Holiday party season is quickly knocking at the door, which means it’s high time for hosts to start planning what they’ll be serving — and pouring. Because if there’s one thing that’s synonymous with holiday hosting, it’s wine. You don’t have to be a certified oenophile to dip your toes into the world of wine pairings. In fact, once you have a few basic guidelines to follow, you’ll be your group’s go-to wine curator for every occasion.
Keep reading to get an understanding of the types of Sicilian wines to pair with different kinds of foods and learn a little bit about tasting notes and grape varietals. Who knows — you might just be the holiday sommelier from here on out. Once you’ve landed on the bottles you’re feeling, click here to buy. Salute!
Grillo: Grilled Seafood & Chilled Salad
For lovers of a nice, chilled Sauv Blanc or Pinot Grigio, a glass of Grillo is right up your alley. Grillo is one of the most well-known Sicilian grapes, and it’s usually seen paired with grilled swordfish. A good Grillo is a soft to strong yellow, with citrus blossom and fruity aromas and notes of white peaches and grapefruits. This is combined with hints of aromatic herbs, healthy acidity, and a soft, round palate. Serve it well-chilled, paired with grilled seafood or a crisp salad. It’s the perfect start-of-the-evening wine.
Grecanico: Oysters & Calamari
Easily drinkable and mild, a bottle of Grecanico can take you and your white-wine-loving guests through an entire meal. A pale lime-yellow, this balanced white has aromas of ripe white melon, white flowers, and tree fruits, featuring clean and fresh flavors of pear, white peach, and nectarine. Its crisp flavor pairs nicely with light and sweet seafood like oysters, lightly fried calamari, or pink shrimp.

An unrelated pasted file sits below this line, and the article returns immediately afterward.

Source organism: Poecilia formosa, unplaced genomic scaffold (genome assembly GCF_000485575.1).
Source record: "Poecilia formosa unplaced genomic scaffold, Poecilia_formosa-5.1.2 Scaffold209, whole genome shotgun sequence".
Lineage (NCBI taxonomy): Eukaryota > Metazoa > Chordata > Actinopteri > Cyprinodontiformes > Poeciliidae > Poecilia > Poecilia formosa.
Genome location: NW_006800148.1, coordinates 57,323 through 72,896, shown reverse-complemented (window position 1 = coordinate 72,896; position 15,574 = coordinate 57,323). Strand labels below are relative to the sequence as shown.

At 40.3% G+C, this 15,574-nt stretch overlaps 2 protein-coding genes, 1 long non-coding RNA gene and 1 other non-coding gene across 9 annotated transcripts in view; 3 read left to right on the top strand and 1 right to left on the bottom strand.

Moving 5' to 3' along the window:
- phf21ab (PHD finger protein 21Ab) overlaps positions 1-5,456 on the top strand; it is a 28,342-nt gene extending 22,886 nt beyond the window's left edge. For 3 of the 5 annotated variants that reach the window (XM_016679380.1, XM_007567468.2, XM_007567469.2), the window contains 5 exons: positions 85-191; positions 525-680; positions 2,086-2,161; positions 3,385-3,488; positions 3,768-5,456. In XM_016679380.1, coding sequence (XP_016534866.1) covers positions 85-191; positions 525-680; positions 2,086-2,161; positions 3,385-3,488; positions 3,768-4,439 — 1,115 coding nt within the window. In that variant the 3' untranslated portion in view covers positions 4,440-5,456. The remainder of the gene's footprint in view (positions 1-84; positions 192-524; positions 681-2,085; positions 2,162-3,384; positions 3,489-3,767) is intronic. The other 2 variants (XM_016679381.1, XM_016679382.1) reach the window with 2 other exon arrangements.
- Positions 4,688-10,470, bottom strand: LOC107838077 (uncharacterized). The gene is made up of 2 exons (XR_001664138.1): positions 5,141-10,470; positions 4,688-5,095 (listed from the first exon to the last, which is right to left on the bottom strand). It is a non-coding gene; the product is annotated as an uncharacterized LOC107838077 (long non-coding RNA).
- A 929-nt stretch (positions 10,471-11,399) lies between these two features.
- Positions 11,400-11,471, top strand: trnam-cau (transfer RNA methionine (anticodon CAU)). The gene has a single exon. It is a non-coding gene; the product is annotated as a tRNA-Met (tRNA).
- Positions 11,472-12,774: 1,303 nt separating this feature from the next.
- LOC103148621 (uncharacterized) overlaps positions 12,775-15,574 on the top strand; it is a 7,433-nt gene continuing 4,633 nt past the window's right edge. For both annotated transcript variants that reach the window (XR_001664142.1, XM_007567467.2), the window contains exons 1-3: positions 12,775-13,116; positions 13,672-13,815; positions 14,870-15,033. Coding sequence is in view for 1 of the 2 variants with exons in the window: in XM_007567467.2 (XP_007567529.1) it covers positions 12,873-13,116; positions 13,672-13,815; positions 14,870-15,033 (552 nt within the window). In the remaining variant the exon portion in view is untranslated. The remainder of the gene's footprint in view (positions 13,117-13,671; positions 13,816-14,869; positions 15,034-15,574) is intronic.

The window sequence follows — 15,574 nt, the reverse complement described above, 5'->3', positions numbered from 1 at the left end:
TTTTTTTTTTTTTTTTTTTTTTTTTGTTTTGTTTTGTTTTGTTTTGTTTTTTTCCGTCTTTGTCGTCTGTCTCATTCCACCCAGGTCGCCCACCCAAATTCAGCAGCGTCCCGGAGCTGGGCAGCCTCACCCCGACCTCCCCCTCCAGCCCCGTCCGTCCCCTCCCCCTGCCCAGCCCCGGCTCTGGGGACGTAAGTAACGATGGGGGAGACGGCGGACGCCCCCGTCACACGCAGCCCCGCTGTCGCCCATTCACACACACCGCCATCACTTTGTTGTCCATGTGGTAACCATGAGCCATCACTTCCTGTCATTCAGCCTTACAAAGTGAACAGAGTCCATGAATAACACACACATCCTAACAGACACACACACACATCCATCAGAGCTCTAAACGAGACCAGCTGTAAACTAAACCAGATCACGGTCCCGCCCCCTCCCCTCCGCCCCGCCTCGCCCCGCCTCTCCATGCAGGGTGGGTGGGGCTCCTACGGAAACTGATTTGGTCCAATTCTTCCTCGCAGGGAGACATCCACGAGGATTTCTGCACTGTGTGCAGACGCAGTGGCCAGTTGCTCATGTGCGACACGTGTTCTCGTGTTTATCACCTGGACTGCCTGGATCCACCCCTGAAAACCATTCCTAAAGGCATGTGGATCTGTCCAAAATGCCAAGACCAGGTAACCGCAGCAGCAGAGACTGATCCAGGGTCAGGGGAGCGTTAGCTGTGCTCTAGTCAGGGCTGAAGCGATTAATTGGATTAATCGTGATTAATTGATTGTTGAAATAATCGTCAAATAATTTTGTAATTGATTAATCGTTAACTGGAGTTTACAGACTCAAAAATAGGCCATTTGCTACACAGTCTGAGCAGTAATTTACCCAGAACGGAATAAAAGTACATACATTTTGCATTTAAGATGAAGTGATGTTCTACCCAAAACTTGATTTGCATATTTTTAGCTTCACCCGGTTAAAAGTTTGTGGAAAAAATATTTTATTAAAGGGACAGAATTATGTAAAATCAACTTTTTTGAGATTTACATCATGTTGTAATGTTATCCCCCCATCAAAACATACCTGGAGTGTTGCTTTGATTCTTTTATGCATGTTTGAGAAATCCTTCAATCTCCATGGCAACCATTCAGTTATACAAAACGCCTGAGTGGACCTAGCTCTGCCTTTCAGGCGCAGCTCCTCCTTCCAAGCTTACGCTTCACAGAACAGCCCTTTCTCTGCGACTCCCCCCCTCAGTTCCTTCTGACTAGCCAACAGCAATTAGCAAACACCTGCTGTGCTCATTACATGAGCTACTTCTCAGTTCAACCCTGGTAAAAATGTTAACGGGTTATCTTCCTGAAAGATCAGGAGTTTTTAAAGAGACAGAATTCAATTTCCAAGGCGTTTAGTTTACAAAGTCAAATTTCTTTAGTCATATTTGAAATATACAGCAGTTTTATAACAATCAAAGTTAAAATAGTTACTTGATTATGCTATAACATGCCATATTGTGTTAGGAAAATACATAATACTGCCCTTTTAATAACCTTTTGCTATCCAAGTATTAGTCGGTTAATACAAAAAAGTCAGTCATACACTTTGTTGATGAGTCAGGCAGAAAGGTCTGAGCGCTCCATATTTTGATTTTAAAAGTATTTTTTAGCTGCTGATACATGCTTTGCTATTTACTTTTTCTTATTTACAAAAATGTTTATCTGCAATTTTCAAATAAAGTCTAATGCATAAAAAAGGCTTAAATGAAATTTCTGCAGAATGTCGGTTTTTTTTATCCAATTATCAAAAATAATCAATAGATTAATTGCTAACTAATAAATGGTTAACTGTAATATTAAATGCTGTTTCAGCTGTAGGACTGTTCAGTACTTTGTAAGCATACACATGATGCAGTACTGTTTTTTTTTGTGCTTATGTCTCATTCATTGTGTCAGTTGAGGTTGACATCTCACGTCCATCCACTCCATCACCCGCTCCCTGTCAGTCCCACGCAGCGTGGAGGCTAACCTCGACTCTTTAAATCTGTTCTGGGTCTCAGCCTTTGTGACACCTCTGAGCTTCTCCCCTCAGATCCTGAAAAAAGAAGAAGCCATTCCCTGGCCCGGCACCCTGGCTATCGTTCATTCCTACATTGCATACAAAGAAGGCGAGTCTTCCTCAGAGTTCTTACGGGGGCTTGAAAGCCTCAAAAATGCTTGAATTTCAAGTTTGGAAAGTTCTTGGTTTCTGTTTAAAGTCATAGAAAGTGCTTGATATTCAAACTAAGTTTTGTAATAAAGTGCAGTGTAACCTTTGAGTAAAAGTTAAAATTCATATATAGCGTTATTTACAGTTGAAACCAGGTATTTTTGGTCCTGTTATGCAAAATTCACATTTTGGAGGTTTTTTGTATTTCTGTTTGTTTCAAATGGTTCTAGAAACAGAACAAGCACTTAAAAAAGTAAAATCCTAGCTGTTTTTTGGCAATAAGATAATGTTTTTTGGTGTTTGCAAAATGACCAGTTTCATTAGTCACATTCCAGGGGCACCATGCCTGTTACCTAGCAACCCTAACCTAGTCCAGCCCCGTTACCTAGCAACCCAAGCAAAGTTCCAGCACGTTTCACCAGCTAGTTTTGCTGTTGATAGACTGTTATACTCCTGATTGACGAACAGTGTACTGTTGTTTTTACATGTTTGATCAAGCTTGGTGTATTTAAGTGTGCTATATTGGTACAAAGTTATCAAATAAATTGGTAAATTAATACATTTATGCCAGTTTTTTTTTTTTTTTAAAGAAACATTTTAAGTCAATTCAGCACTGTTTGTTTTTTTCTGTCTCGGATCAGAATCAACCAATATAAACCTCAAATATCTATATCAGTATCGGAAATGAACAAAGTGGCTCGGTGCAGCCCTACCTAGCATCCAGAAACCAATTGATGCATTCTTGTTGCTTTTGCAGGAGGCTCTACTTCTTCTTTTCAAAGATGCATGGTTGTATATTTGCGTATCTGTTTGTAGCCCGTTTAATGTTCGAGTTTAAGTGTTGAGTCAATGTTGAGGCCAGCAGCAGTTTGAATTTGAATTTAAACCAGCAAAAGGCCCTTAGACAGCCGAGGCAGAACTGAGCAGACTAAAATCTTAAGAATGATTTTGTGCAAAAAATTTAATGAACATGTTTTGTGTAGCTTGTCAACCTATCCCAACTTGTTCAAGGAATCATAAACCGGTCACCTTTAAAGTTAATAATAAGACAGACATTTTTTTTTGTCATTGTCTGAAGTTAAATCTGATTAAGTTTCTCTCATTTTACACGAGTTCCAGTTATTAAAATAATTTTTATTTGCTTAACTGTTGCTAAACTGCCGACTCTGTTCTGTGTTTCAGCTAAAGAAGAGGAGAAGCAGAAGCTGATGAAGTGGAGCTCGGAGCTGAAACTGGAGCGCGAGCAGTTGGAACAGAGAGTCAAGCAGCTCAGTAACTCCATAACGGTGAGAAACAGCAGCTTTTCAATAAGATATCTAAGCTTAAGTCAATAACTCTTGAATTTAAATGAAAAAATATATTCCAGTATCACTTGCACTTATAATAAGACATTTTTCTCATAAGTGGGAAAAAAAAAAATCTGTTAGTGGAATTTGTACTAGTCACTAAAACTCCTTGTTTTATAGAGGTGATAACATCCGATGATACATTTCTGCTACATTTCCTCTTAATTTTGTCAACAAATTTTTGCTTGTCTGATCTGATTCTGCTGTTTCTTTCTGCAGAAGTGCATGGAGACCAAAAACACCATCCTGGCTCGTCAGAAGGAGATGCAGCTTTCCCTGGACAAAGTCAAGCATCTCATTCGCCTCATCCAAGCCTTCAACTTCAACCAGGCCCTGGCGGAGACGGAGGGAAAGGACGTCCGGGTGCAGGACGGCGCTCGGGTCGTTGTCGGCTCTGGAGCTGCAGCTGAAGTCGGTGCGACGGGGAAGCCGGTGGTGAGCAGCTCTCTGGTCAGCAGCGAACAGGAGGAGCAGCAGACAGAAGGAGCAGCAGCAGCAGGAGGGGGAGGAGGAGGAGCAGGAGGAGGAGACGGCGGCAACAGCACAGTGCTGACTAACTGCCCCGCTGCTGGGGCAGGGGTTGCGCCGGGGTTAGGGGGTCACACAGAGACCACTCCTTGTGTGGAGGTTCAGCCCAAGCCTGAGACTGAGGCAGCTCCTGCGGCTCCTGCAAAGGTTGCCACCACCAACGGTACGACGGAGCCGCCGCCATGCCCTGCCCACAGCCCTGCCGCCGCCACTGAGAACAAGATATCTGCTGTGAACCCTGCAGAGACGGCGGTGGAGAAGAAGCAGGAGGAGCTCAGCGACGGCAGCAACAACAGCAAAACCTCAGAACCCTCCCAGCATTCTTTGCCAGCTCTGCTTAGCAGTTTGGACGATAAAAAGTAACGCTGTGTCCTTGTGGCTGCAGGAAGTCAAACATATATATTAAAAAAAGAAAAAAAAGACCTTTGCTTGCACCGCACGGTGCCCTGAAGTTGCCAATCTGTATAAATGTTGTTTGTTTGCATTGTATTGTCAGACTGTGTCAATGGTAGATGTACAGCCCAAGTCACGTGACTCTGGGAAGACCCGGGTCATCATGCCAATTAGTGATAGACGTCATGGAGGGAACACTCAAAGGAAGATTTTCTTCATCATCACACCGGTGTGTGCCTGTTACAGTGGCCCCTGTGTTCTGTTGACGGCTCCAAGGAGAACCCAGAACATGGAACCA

Lucido: Antipasti & Grain Salads
Yellow with hints of green, with aromas of ripe citrus, melon, and herbal flavors and a healthy acidity, a Lucido is the full-bodied white you want alongside salted meats and hearty grains. It’s in the same family as a Chenin Blanc or an Albariño but more balanced than your traditional Chardonnay. Try serving it with your appetizers, like olives and an antipasti plate, or go for a couscous salad.
Inzolia: Turkey & Chicken
For those who lean more toward minerality, Inzolia is a light and bright option. Straw-yellow with hints of green, with aromas of flowers and flavors featuring nuts and herbs, the softly acidic white is a great complement to main-course white meats like turkey and chicken. It is elegant and refined and won’t overpower the flavors of your meal’s centerpiece.
Frappato: Dessert & Cheese Plates
Similar to a Gamay or Pinot Noir, the Frappato is elegant and ripe. It has a ruby color with violet hues, with intense aromas of violet, spices, and red cherry. You’ll find it has a medium body, ripe tannins, and a lingering freshness that’s persistent and balanced. We love this as a finishing wine — serve slightly chilled and pair with your after-dinner sweets and cheese plates.
Nero d’Avola: Red Meat & Pork
The indigenous grape Nero d’Avola is a Sicilian icon. It’s royal and deep, with aromas of red flowers, strawberry, and cherry. You’ll also pick up sweet spices, licorice, and cocoa — it’s a red wine that is structured and has a full body, as well as healthy acidity and tannins. It’s similar to a Cabernet Sauvignon, Grenache, or Syrah, but it stands up in its own category. Pair with your meat-centric main course or even a smoky, bold roasted vegetable side dish.
Perricone: Salty Appetizers & Meat-Sauce Pastas
A glass of Perricone is, in a word, juicy. It’s usually a magenta to purple hue, with aromas of spicy red fruit, herbs, and earth. It features flavors of ripe bramble fruits and is complex, with velvety tannins and a mineral, fresh structure. It’s the perfect wine to offset your salty apps like fried ricotta balls or main dishes like pasta with red sauce.
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